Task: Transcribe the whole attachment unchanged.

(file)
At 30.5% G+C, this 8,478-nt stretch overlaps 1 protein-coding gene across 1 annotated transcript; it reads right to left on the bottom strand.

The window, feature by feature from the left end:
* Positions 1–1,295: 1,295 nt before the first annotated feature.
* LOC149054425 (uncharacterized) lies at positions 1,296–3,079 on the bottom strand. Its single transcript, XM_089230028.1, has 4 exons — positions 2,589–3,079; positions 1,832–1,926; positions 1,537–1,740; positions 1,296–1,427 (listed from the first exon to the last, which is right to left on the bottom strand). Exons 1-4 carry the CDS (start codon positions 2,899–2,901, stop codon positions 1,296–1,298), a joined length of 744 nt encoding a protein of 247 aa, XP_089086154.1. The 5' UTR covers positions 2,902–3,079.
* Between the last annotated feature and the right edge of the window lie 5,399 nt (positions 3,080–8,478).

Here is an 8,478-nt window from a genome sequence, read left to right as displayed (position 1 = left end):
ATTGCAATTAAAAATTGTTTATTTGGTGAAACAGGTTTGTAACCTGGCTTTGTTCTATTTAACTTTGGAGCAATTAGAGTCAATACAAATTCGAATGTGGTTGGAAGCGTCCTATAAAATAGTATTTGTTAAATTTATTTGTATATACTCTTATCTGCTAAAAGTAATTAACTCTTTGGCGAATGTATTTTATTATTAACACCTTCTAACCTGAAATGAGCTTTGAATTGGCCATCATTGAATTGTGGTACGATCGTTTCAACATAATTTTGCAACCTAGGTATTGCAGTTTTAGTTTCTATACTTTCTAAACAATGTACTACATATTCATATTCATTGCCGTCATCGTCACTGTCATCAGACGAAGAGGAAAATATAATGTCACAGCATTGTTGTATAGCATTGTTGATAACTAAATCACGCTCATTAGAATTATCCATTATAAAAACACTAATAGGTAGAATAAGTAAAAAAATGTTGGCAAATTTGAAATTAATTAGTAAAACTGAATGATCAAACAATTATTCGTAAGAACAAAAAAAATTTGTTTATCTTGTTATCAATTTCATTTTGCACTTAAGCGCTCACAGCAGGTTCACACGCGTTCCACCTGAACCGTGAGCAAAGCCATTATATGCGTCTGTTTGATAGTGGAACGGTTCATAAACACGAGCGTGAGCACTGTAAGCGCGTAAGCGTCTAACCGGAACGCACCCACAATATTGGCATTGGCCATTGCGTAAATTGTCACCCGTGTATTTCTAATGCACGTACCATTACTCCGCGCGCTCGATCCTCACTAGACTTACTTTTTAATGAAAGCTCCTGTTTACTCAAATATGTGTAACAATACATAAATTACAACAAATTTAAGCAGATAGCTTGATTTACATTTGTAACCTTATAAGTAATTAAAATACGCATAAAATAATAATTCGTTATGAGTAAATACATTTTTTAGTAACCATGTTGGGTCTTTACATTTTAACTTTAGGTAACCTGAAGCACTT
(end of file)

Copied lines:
At 30.5% G+C, this 8,478-nt stretch overlaps 1 protein-coding gene across 1 annotated transcript; it reads right to left on the bottom strand.

The window, feature by feature from the left end:
* Positions 1–1,295: 1,295 nt before the first annotated feature.
* LOC149054425 (uncharacterized) lies at positions 1,296–3,079 on the bottom strand. Its single transcript, XM_089230028.1, has 4 exons — positions 2,589–3,079; positions 1,832–1,926; positions 1,537–1,740; positions 1,296–1,427 (listed from the first exon to the last, which is right to left on the bottom strand). Exons 1-4 carry the CDS (start codon positions 2,899–2,901, stop codon positions 1,296–1,298), a joined length of 744 nt encoding a protein of 247 aa, XP_089086154.1. The 5' UTR covers positions 2,902–3,079.
* Between the last annotated feature and the right edge of the window lie 5,399 nt (positions 3,080–8,478).

Here is an 8,478-nt window from a genome sequence, read left to right as displayed (position 1 = left end):
ATTGCAATTAAAAATTGTTTATTTGGTGAAACAGGTTTGTAACCTGGCTTTGTTCTATTTAACTTTGGAGCAATTAGAGTCAATACAAATTCGAATGTGGTTGGAAGCGTCCTATAAAATAGTATTTGTTAAATTTATTTGTATATACTCTTATCTGCTAAAAGTAATTAACTCTTTGGCGAATGTATTTTATTATTAACACCTTCTAACCTGAAATGAGCTTTGAATTGGCCATCATTGAATTGTGGTACGATCGTTTCAACATAATTTTGCAACCTAGGTATTGCAGTTTTAGTTTCTATACTTTCTAAACAATGTACTACATATTCATATTCATTGCCGTCATCGTCACTGTCATCAGACGAAGAGGAAAATATAATGTCACAGCATTGTTGTATAGCATTGTTGATAACTAAATCACGCTCATTAGAATTATCCATTATAAAAACACTAATAGGTAGAATAAGTAAAAAAATGTTGGCAAATTTGAAATTAATTAGTAAAACTGAATGATCAAACAATTATTCGTAAGAACAAAAAAAATTTGTTTATCTTGTTATCAATTTCATTTTGCACTTAAGCGCTCACAGCAGGTTCACACGCGTTCCACCTGAACCGTGAGCAAAGCCATTATATGCGTCTGTTTGATAGTGGAACGGTTCATAAACACGAGCGTGAGCACTGTAAGCGCGTAAGCGTCTAACCGGAACGCACCCACAATATTGGCATTGGCCATTGCGTAAATTGTCACCCGTGTATTTCTAATGCACGTACCATTACTCCGCGCGCTCGATCCTCACTAGACTTACTTTTTAATGAAAGCTCCTGTTTACTCAAATATGTGTAACAATACATAAATTACAACAAATTTAAGCAGATAGCTTGATTTACATTTGTAACCTTATAAGTAATTAAAATACGCATAAAATAATAATTCGTTATGAGTAAATACATTTTTTAGTAACCATGTTGGGTCTTTACATTTTAACTTTAGGTAACCTGAAGCACTT